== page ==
My experience with my new anchovies was completely unlike my disappointing experience with the supposedly superior imported oil packed tuna. When I opened my jar of salt-packed anchovies, I was first struck by the fact that there was no strong odor. The contents actually had a faint briny smell. When I pulled out one of the anchovies, it was immediately apparent that I was looking at a fish(!)...not a mystery strip of flesh that I had to take on faith as having once been a fish. After rinsing and deboning (easily done—gently pull each filet away from the skeleton, beginning at the head end), I found the individual filets to be plump and firm.
|2 salt-packed anchovies (4 filets)|
|1 de-boned anchovy (2 filets)|
As far as storage goes, salt-packed anchovies should be kept in their salt. If the ones you buy come in a tin, repack them in a jar (adding more salt to cover, if you like) for long-term storage in your fridge. Most sources will tell you that you can keep them for a year. Although, it seems to me they might keep indefinitely if kept chilled and well-covered with salt.
Besides the Pasta Puttanesca, I have used my new anchovies in one other pasta from my regular rotation—one that features broccoli. It was also excellent. I can't wait to try them in other old favorites. Perhaps I should make a Caesar salad next.
1/4 c. Olive Oil
4 to 6 anchovy filets, minced
3 to 4 cloves garlic, minced
1/2 t. Red Pepper Flakes (or to taste)
28-ounce can Italian Plum Tomatoes, passed through the coarse disc of a food mill (or pulsed in the food processor)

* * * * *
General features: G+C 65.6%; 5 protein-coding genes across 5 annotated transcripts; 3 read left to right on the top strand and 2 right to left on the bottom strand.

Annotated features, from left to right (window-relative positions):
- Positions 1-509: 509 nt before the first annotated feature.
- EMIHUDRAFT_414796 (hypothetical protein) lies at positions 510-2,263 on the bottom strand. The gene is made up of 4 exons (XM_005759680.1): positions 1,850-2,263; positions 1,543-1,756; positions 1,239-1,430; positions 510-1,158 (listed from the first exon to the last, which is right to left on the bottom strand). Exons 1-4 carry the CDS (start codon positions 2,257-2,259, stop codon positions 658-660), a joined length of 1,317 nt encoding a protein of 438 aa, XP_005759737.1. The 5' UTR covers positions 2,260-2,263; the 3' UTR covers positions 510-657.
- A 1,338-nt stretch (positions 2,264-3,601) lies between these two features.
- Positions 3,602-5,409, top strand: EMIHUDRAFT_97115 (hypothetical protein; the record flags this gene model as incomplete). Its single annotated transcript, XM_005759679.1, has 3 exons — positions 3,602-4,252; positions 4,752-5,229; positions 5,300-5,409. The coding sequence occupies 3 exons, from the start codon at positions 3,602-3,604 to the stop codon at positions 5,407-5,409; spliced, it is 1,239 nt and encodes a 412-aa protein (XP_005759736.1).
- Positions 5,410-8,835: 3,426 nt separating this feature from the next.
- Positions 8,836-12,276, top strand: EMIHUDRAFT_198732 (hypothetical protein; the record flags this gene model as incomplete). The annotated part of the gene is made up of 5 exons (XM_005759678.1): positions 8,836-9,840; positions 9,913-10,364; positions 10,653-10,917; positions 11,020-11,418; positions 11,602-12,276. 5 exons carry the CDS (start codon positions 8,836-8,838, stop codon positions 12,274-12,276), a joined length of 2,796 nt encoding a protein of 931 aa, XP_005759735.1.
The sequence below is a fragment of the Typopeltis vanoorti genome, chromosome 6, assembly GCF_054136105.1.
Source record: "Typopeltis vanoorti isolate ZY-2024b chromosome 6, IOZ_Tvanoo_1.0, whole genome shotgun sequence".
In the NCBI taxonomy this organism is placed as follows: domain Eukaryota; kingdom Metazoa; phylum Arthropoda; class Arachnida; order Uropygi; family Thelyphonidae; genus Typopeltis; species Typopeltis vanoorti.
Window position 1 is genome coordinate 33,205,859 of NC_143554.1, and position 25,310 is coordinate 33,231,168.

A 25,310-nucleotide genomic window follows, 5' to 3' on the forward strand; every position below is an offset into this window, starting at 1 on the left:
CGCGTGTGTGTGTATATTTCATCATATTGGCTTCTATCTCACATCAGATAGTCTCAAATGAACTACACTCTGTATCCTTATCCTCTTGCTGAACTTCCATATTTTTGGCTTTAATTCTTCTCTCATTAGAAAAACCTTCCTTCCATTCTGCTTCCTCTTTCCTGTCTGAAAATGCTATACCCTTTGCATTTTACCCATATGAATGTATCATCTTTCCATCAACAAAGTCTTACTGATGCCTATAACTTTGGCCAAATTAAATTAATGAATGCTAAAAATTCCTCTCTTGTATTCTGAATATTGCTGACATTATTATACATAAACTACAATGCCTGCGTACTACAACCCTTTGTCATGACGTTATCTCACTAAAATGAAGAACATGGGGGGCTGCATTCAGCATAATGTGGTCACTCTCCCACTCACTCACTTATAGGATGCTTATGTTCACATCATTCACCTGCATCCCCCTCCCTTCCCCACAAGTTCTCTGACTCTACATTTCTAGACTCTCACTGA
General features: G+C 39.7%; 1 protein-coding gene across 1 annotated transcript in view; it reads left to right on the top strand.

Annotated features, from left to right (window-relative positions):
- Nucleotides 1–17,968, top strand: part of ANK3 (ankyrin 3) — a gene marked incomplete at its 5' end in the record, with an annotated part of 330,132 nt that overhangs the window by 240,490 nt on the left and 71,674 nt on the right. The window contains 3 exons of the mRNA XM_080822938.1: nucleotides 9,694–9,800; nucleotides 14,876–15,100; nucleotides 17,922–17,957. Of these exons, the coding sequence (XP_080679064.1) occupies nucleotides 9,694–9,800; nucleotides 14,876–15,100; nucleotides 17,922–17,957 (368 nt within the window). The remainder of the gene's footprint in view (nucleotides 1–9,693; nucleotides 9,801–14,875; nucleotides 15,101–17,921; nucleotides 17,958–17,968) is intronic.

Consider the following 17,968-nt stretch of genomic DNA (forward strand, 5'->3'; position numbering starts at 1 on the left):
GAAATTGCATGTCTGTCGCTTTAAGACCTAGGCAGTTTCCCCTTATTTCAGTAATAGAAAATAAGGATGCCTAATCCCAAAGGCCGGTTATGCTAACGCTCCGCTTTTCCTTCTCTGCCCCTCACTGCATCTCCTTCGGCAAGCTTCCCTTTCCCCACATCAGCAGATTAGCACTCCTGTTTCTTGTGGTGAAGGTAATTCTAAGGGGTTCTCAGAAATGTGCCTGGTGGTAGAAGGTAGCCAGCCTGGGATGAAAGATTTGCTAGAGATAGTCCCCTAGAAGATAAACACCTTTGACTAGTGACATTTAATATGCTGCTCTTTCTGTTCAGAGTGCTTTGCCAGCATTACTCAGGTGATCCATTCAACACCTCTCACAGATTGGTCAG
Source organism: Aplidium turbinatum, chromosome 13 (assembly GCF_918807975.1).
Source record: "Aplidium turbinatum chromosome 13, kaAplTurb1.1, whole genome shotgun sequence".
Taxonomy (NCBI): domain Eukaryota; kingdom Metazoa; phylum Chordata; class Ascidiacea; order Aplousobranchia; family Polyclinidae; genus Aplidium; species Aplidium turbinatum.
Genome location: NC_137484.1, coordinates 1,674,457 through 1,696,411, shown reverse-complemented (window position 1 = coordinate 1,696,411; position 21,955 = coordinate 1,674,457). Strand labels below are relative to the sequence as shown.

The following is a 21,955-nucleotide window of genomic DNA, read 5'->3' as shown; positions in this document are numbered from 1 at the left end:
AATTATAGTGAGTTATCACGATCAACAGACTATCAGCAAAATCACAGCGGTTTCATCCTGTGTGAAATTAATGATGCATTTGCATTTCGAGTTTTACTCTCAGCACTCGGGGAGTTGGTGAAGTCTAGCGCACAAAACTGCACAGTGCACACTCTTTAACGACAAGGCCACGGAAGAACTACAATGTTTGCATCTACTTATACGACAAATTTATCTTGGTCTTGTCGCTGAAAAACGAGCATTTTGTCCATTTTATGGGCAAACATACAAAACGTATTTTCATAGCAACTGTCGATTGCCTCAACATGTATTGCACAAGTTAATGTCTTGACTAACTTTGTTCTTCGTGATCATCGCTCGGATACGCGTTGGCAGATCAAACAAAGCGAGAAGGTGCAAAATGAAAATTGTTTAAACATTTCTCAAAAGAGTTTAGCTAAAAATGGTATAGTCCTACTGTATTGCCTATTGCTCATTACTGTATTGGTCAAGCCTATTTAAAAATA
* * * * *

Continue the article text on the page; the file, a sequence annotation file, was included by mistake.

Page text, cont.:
2/3 cup Kalamata olives, pitted and cut into quarters
2 T. capers, drained and rinsed
1 lb. Penne pasta
1/4 to 1/2 c. minced flat-leaf parsley
Place the olive oil, along with the anchovy, garlic & peppers in a large sauté pan over medium heat. Stir to coat everything with the oil and cook until the garlic is beginning to turn golden, but is not brown—2 minutes or so. Add the tomatoes with the olives and capers. Bring to a simmer and cook until the sauce begins to thicken, about 10 to 15 minutes. Taste for seasoning.
Meanwhile, bring 6 quarts of water to the boil in a large stock/pasta pot. Add 2 to 3 Tablespoons of salt. Add the pasta and cook until al dente. Drain. Add the pasta to the sauce and toss well. Add the parsley and toss again. If you like, drizzle in a bit more olive oil to give the sauce a nice sheen. Serves 4 to 6
• Most of the flavors in this dish are “to taste”—so, add anchovy, garlic, pepper flakes, capers and olives in quantities to suit your taste.
• During the growing season, use fresh tomatoes that have been peeled and chopped. You will need about 2 pounds of tomatoes.
(Recipe adapted from Trattoria by Patricia Wells)